I'm now working on a book aboutthe history of my hometown,Monmouth Beach, NJ, which celebratesits centennial in 2006.
My father was a resident of that shorecommunity from 1955 until he retired in1993. In the process of doing originalresearch through borough historicalrecords, I learned that my dad played ameaningful health care role in our town.
In 1957, my father was commendedby our borough's Board of Commissionersfor inoculating every preschoolchild in Monmouth Beach with the poliovaccine. This year marks the 50th anniversaryof the polio vaccine. That illnesswas terrifying stuff in those days. In theearly 1950s, the United States was sufferingthrough a deadly polio epidemic.Upwards of 60,000 cases of the diseasewere reported and there were more than3000 deaths from the illness.
In 1952, the number of cases morethan doubled from the previous year, andnational health officials were predicting adevastating polio epidemic in the 1950s.America's parents lived with the constantfear and anxiety that their young childrenwould be stricken with the crippling diseasepoliomyelitis, or polio.
Aiding a Nation
In April 1954, Jonas Salk, MD, cameto the nation's rescue, announcing thestart of a field trial for his polio vaccine(he, his wife, and three children wereamong the first to be vaccinated). Thetreatment proved quite successful as thosevaccinated (called "polio pioneers")received the needed protection.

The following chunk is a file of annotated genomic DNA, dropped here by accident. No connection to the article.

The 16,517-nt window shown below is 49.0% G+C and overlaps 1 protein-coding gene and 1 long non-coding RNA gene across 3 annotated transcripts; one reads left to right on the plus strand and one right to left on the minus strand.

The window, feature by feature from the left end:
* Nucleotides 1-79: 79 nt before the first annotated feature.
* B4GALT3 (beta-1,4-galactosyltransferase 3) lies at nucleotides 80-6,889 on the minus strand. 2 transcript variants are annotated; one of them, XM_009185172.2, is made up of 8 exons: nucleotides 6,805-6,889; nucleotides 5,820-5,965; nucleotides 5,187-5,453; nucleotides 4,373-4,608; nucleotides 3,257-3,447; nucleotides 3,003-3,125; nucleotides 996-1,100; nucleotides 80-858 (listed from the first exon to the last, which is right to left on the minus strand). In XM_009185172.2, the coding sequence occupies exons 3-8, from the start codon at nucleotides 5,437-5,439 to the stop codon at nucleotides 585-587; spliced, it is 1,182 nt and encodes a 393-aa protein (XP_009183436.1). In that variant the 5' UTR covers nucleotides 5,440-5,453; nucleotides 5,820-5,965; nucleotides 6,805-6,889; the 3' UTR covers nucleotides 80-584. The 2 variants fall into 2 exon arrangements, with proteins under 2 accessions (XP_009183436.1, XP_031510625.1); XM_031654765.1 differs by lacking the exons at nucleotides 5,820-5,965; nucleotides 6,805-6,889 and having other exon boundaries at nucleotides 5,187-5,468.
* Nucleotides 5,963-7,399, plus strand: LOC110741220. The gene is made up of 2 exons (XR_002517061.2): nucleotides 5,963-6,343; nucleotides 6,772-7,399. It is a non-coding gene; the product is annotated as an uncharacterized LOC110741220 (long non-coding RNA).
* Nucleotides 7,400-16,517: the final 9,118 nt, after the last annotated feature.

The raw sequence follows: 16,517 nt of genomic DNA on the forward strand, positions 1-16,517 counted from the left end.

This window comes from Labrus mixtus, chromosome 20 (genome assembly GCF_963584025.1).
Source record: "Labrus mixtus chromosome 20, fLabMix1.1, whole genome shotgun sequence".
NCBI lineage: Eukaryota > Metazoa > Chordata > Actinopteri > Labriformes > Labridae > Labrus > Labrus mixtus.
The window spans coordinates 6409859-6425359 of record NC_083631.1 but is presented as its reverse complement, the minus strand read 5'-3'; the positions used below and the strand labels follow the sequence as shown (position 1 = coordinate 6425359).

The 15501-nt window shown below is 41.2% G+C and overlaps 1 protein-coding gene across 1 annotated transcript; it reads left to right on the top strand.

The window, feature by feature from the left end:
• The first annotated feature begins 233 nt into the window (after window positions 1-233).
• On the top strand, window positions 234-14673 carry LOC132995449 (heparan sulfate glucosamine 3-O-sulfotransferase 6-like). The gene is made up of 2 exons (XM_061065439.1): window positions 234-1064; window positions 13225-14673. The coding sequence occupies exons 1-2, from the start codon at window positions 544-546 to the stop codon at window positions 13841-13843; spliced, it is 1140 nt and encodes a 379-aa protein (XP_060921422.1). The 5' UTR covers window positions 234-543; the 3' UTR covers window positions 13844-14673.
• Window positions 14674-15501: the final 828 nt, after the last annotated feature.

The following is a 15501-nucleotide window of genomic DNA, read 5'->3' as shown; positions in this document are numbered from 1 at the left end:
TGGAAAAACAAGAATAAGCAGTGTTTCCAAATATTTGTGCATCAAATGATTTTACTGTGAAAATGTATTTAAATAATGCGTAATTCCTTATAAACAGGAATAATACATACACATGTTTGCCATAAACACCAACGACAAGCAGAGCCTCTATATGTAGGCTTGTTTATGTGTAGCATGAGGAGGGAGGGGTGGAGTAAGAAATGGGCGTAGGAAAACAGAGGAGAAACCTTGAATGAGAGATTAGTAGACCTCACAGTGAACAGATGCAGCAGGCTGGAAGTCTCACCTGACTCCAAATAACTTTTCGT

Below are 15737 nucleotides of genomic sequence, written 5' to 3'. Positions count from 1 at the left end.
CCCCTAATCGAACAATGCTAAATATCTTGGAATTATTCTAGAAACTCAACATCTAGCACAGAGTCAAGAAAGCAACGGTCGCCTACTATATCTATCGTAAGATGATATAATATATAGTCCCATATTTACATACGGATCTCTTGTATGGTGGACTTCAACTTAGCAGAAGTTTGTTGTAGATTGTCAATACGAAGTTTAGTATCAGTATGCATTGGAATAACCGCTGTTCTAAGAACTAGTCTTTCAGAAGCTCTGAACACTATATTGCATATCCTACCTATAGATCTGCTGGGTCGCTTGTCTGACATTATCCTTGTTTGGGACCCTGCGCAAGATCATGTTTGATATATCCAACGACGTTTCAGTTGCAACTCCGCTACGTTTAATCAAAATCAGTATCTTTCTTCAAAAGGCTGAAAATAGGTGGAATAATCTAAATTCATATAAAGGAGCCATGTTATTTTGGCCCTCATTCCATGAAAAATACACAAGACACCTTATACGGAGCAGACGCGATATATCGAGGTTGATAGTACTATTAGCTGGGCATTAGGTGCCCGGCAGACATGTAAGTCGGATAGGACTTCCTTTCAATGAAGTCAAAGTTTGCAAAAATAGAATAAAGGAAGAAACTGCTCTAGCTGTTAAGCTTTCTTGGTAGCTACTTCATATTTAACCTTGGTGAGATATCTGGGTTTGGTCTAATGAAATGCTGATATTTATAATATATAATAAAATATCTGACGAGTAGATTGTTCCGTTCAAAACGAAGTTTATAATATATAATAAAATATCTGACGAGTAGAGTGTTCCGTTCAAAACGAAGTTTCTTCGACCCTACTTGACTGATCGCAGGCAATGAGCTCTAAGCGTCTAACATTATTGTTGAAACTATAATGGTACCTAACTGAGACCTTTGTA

Older Americans will recall that thisbreakthrough probably caused morerelief and excitement than any othermodern medical development. The vaccinewas hailed as one of the greatestevents in the history of medicine. Andwhile Dr. Salk became instantly world-famous,his work was really the productof a decade's worth of painstakingresearch. A true humanitarian, Dr. Salkeven declined a patent on the vaccine.
With the vaccination up to 90% effective,the flood of polio cases shrank to atrickle and eventually disappeared, savingthe lives of thousands of children and preventingparalysis in hundreds of thousandsmore. Dr. Salk, who was born inNew York City in October 1914 (4 yearsbefore my dad), died in June 1995 at age80, still doing medical research.
I guess the parents in my town weren'tthat impressed with my dad's efforts,though. In 1966, he ran for the town'sboard of education (what, he didn't haveenough to do as a busy doctor, husband,and father of 8?). Not being a member ofthe town clique, however, he lost. "I gotclobbered," my dad told me. That's life.